Marker Goggles and Helmets: If You Don't Know, Now You Know // Ski Reviews
When the brand Marker comes to mind, most of us think of bindings, and for good reason. Marker has been one of the companies leading the charge on alpine binding innovations since 1952. Their Royal Family binding collection has become one of the most popular on the market since the introduction of the Duke almost ten years ago. Today we see more Griffons on the slopes than perhaps any other model from any other brand. It’s also relatively common knowledge that Marker and Volkl have a strong partnership, and if you follow our blog you know we often rave about Volkl skis. It’s slightly less known that Dalbello is also a part of that family. So, within one organization you have really high quality skis, boots, and bindings. But helmets and goggles?
We’ve seen other big brands in the past try to gain a portion of the helmet and goggles market with little success. There’s so much technology in eyewear and helmets these days that it can be hard for a company that makes a huge variety of products to compete with brands more focused and rooted in that industry. Marker, however, has obviously done their homework with both their helmets and goggles resulting in some really high quality products that have gained high praise and respect across the industry. Here at SkiEssentials.com we’ve been very impressed and are offering a broad selection of their products. As most skiers aren’t quite as familiar with Marker helmets and goggles as some other more headwear specific brands out there we thought we’d put together an article highlighting the strengths of their products and why they deserve your consideration.
We’ll start with goggles. It’s easy to make a straight forward, basic ski goggle these days, but if you’re trying to compete with brands like Smith, Oakley, Poc, etc. you need much more than a basic ski goggle. Marker has developed a few key technologies that have earned their goggles a great reputation and already a strong following. The first innovation that’s worth noting is their NMT Optics technology, also known as the 3rd Eyelid. This is a lens coating that’s found on all the Marker goggles we carry at SkiEssentials that works just like the extra membrane some animals have to provide extra protection. Essentially it results in a scratch-resistant exterior surface that prevents water, grease, or dust from sticking and wicks moisture immediately. Think Rain-X for your face. If you’ve ever been out on a wet powder day or skied during the rain you know how annoying it is to constantly wipe your goggle lenses while trying to ski your line. Now you don’t have to! Marker also uses a Dual Bionomic Spherical Lens in their goggles. The thickness of the lens tapers from the middle to the edges, not just matching the curvature of the eye, but also delivering completely undistorted light beams for no eye fatigue.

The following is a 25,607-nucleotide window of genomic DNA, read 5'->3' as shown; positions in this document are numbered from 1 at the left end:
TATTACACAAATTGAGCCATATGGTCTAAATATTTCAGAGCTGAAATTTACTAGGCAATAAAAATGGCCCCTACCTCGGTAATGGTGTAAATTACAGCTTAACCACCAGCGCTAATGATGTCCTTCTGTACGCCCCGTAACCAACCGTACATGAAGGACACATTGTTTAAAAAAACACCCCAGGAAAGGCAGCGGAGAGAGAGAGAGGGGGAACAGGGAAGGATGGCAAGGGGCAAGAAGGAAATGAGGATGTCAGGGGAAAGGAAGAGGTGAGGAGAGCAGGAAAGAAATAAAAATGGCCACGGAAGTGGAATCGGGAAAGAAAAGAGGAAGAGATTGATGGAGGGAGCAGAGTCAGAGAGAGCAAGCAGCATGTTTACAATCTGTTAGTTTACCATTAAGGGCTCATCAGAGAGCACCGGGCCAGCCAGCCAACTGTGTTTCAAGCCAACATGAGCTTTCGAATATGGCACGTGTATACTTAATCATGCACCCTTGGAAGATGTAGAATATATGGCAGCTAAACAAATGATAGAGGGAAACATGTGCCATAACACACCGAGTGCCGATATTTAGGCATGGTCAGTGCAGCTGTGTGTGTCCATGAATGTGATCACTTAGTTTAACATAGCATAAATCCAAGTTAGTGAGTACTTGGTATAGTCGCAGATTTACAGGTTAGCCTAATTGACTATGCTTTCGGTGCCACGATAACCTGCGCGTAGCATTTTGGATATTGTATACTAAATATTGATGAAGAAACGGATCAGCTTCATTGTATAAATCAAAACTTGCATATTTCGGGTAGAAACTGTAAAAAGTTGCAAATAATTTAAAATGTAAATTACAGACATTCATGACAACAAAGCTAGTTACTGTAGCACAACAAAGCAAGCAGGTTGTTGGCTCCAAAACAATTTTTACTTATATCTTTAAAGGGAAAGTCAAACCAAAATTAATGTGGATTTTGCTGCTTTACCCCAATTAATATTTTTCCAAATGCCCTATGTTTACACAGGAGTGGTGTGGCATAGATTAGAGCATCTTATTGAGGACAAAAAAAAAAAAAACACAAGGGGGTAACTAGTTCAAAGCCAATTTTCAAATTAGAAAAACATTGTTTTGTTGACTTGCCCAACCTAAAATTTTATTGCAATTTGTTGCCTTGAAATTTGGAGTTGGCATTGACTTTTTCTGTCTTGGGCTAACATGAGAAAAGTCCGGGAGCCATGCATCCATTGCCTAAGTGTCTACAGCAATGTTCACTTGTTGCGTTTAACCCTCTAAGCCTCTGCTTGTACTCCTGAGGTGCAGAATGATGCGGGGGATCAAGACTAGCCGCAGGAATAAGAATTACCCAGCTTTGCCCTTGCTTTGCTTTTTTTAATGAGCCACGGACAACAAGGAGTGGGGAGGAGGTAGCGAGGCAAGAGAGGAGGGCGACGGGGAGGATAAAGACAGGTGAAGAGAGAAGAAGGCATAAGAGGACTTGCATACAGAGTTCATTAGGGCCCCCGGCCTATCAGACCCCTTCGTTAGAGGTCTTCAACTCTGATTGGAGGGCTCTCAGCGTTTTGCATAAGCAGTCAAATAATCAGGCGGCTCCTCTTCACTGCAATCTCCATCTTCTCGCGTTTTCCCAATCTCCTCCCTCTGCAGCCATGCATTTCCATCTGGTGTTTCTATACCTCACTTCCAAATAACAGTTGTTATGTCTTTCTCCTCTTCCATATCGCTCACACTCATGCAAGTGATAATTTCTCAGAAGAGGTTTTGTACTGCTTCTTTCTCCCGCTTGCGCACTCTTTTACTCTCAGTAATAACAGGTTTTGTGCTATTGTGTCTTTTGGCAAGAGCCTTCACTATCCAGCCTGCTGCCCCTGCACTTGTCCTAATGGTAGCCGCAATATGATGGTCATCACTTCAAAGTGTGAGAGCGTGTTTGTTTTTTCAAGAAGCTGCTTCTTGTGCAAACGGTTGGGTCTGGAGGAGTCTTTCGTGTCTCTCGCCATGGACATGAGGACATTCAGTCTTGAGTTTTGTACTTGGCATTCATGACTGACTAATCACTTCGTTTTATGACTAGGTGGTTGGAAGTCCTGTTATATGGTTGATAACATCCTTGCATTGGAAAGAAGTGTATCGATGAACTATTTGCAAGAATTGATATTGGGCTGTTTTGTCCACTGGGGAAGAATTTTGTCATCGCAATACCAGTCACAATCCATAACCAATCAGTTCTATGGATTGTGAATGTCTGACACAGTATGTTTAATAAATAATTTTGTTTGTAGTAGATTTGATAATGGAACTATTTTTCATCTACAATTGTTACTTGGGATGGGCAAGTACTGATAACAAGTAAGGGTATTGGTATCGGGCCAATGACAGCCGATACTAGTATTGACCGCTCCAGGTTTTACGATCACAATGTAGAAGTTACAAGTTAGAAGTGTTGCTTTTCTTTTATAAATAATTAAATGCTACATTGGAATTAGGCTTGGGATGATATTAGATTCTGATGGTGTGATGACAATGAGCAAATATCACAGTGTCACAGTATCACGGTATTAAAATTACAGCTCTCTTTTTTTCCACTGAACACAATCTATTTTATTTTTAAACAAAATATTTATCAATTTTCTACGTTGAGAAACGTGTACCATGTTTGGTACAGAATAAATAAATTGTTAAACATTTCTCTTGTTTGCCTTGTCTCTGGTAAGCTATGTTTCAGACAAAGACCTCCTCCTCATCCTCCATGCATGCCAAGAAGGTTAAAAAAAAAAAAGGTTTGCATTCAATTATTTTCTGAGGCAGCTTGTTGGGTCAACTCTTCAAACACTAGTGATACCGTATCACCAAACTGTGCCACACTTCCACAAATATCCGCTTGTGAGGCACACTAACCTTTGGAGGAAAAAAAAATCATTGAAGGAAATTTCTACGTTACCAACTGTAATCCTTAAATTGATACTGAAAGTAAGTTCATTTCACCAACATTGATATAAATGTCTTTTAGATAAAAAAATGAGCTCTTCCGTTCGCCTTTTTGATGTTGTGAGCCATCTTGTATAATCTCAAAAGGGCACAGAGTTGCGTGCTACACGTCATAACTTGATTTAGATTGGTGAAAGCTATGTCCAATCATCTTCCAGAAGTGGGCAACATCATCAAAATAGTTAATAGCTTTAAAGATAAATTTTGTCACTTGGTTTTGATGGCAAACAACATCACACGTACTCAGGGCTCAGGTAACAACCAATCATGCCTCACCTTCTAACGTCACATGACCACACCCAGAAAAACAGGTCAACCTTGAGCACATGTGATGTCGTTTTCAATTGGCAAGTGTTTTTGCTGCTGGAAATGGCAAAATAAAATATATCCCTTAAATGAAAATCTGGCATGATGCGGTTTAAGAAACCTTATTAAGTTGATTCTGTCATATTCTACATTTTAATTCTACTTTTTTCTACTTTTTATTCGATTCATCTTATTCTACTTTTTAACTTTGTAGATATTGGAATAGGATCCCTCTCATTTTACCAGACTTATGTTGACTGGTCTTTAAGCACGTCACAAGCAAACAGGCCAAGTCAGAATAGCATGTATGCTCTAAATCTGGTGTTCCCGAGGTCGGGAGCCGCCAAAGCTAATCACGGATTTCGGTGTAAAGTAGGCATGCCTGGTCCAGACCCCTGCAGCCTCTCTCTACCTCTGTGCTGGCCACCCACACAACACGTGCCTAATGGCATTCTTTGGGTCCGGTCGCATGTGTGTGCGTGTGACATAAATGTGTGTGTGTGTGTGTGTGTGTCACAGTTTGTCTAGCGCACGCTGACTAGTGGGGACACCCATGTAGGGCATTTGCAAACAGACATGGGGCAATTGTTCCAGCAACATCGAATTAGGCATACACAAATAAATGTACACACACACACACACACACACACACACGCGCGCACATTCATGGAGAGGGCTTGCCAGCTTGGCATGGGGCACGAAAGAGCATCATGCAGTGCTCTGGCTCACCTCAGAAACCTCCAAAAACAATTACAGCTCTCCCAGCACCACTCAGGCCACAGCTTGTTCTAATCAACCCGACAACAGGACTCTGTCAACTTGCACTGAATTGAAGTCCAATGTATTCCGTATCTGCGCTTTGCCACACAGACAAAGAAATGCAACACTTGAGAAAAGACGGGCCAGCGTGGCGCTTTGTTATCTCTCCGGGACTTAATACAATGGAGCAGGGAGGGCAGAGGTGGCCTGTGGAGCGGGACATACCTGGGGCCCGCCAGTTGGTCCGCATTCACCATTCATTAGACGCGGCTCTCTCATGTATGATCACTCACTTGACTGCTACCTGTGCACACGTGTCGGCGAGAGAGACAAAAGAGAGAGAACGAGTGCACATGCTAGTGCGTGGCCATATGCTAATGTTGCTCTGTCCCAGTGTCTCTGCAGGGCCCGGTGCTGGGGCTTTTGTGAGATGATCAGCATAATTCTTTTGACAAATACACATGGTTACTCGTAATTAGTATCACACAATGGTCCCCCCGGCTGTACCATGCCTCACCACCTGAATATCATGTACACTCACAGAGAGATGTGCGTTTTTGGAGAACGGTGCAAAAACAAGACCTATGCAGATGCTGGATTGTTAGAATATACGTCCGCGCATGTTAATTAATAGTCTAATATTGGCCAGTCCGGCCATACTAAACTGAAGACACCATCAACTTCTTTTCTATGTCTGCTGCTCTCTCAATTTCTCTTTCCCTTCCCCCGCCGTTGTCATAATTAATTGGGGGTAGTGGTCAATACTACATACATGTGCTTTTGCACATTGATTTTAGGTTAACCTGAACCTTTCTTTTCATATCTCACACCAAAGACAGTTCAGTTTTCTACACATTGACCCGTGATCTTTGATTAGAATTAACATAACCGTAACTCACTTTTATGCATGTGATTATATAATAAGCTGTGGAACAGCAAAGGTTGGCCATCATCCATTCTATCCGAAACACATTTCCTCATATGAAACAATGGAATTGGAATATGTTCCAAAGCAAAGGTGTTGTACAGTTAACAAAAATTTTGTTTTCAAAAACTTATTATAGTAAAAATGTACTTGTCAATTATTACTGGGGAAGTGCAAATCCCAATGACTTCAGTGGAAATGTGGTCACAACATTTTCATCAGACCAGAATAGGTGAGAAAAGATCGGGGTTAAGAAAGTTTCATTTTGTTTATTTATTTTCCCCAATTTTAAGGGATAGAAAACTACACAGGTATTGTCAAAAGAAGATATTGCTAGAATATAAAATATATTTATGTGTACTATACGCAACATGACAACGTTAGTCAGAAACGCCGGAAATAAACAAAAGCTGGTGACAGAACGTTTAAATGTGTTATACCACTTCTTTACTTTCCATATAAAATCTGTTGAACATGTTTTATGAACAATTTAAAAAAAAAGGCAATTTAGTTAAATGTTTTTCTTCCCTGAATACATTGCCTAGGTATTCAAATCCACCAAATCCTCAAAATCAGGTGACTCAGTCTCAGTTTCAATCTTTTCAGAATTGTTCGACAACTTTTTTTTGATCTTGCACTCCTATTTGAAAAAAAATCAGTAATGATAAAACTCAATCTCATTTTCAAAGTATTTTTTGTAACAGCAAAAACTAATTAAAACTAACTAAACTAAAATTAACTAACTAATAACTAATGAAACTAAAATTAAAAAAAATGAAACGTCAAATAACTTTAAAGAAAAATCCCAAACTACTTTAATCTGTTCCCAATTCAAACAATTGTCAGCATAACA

We have three Marker goggles available at SkiEssentials, the Projector, Big Picture, and 16:9. All of these use the two technologies we just described among other high performance oriented features and designs. The Projector is a frameless design goggle that is somewhat reminiscent to the Smith I/O or Poc Lobes, but with its own distinct style. Swapping lenses is very easy thanks to the oversized exterior tabs and the goggles offer a broad field of vision. The 16:9 and Big Picture are essentially the same goggle in different sizes. You guessed it, the Big Picture is bigger. Both of these goggles have a super stylish frame design with a 4-point lens clip system that’s much easier to change lenses with than traditional goggles. If you like having the biggest field of vision possible, you’ll love the Big Picture. The 16:9 is really just a smaller version for those with slightly smaller faces or those who aren’t a fan of the oversized goggle look. All three of these goggles are available in “Plus” versions. If you see the term “Plus” at the end of a Marker goggle it means you’re going to get two lenses. The Plus goggles are given a sunny day lens and a low light lens for those who like to dial in their lens choice depending on weather and light conditions.